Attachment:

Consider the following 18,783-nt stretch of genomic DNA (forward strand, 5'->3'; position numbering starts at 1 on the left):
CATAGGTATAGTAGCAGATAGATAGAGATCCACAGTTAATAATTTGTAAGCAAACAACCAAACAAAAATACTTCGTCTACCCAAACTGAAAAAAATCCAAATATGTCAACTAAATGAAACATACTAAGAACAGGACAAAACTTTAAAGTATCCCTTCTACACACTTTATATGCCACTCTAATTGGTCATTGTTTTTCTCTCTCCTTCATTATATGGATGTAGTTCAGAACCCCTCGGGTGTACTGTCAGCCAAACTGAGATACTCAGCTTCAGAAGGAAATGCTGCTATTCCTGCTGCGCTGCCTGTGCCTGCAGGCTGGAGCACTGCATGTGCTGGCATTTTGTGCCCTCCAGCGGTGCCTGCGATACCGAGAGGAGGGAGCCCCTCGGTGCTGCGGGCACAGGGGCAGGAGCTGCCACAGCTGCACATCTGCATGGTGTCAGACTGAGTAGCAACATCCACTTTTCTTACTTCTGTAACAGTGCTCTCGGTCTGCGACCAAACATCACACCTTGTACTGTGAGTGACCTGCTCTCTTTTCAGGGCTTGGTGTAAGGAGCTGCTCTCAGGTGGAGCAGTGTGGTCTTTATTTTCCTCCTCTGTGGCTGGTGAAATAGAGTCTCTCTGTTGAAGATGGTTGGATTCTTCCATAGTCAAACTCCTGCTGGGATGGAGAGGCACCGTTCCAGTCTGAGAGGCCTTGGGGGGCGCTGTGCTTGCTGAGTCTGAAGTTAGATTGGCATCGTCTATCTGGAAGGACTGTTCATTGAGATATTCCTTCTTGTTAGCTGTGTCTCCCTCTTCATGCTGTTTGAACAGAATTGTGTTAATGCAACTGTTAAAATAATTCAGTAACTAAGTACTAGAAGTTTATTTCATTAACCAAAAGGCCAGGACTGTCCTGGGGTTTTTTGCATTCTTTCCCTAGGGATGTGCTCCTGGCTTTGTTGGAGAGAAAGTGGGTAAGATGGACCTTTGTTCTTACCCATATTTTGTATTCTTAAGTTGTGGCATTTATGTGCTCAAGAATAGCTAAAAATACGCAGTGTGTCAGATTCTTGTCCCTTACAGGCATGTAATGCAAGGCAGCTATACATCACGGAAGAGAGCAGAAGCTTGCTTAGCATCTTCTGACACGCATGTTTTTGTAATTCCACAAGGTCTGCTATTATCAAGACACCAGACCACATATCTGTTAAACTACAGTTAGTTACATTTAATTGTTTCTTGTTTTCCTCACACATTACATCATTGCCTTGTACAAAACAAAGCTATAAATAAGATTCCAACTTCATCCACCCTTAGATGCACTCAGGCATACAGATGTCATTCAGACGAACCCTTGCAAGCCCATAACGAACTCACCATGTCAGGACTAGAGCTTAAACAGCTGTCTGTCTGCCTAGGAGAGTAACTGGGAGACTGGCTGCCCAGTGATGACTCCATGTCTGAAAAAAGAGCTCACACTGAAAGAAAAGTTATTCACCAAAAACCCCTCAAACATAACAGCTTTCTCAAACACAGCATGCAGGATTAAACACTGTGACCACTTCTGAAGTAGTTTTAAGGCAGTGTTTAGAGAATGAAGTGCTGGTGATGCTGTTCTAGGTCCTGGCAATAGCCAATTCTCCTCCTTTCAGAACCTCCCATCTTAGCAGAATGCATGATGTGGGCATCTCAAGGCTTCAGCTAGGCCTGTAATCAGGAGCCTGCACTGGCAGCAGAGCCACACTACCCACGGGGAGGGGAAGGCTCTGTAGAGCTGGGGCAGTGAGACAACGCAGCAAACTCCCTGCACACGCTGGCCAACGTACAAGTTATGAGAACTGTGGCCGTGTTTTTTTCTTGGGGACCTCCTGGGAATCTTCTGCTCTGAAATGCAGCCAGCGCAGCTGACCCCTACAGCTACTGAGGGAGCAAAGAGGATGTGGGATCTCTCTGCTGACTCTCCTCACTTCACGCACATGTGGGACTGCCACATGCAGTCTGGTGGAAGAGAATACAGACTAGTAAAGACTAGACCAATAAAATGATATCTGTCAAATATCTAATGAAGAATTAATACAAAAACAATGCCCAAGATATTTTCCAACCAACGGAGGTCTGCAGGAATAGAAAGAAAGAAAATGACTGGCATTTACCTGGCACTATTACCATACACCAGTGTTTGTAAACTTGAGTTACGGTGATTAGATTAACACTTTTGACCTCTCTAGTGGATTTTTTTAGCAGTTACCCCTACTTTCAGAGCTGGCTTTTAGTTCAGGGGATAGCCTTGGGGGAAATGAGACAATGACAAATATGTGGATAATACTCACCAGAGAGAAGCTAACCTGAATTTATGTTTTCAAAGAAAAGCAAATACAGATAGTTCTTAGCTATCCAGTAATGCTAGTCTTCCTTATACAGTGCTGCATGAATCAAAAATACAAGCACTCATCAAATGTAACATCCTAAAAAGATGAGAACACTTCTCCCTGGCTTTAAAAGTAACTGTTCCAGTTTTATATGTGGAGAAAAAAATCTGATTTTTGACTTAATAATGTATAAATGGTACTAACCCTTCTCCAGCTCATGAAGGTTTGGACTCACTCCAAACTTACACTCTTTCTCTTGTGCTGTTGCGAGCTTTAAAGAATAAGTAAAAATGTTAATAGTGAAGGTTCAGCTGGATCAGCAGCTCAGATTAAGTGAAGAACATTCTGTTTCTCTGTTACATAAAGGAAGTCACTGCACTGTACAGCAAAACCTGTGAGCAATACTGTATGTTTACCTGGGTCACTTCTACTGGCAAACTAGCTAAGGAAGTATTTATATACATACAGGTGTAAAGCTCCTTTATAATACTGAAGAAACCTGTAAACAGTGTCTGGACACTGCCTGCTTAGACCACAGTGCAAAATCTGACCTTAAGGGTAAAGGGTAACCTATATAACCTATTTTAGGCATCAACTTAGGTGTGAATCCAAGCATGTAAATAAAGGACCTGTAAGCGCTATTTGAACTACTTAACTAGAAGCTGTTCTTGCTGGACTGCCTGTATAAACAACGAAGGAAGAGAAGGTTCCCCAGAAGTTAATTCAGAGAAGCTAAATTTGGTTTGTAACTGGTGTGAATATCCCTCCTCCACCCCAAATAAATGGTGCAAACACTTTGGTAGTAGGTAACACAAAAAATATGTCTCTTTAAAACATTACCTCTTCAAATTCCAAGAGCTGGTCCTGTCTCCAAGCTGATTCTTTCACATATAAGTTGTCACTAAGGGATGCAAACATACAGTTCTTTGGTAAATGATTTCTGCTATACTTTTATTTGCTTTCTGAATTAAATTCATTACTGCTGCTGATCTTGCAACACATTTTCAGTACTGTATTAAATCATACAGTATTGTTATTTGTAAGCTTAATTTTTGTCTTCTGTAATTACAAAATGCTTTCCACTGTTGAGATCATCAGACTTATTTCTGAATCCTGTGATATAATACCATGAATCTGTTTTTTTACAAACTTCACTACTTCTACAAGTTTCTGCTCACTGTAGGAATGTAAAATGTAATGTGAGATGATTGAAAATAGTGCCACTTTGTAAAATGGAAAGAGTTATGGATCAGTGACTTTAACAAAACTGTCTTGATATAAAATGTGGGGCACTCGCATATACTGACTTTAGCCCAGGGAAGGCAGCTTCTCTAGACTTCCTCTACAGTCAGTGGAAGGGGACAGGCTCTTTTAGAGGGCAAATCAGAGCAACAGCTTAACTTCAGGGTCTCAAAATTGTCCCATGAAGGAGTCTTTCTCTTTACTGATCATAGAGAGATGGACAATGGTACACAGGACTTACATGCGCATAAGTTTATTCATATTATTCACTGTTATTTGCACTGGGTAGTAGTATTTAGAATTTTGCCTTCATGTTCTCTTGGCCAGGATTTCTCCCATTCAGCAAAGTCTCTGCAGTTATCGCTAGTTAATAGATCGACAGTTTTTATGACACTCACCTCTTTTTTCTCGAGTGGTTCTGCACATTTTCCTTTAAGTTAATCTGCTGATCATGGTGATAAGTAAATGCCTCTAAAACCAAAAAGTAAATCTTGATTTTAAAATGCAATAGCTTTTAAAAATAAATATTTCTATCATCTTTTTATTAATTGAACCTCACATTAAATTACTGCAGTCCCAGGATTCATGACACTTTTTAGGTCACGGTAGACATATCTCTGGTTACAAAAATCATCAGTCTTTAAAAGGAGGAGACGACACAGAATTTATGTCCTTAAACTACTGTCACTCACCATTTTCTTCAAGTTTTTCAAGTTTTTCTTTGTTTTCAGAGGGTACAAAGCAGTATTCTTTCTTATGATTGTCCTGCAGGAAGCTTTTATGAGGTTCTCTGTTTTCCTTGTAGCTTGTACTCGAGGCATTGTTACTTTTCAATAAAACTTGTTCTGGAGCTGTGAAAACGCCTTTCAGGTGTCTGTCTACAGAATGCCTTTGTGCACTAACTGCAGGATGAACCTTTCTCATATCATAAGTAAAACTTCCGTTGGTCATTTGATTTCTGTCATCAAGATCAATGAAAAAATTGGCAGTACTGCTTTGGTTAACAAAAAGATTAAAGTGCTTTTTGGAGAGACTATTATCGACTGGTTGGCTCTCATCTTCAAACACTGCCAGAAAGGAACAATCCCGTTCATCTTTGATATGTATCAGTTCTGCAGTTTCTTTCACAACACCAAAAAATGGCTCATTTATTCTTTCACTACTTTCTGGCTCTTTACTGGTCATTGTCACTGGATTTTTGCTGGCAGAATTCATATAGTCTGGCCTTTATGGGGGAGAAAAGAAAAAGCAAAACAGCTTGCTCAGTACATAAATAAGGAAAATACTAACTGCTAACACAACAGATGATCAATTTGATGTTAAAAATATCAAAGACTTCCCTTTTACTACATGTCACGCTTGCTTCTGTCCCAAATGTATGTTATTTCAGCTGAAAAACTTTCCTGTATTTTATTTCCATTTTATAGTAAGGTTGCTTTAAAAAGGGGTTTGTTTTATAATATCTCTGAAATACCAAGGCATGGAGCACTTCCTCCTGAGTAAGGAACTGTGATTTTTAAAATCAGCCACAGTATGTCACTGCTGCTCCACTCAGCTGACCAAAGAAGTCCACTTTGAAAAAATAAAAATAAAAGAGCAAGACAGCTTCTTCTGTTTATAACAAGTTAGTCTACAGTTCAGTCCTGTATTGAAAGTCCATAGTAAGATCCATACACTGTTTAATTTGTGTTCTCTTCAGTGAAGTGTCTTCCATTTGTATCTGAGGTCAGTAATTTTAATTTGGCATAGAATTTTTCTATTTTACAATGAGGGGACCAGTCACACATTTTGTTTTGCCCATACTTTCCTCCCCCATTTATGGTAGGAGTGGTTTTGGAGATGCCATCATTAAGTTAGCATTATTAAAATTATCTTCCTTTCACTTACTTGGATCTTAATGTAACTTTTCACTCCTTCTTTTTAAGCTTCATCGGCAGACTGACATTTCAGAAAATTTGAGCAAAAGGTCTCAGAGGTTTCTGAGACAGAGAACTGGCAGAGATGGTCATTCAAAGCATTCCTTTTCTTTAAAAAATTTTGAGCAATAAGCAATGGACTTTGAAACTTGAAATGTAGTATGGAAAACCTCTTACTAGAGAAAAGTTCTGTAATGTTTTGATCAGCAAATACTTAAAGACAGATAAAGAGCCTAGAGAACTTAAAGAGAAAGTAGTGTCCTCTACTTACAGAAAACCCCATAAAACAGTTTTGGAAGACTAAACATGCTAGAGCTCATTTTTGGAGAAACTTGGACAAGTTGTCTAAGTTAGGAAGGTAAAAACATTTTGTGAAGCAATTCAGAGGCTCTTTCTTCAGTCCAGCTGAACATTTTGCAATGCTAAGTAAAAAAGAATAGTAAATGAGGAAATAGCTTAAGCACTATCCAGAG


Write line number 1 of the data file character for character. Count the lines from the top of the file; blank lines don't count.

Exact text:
Consider the following 18,783-nt stretch of genomic DNA (forward strand, 5'->3'; position numbering starts at 1 on the left):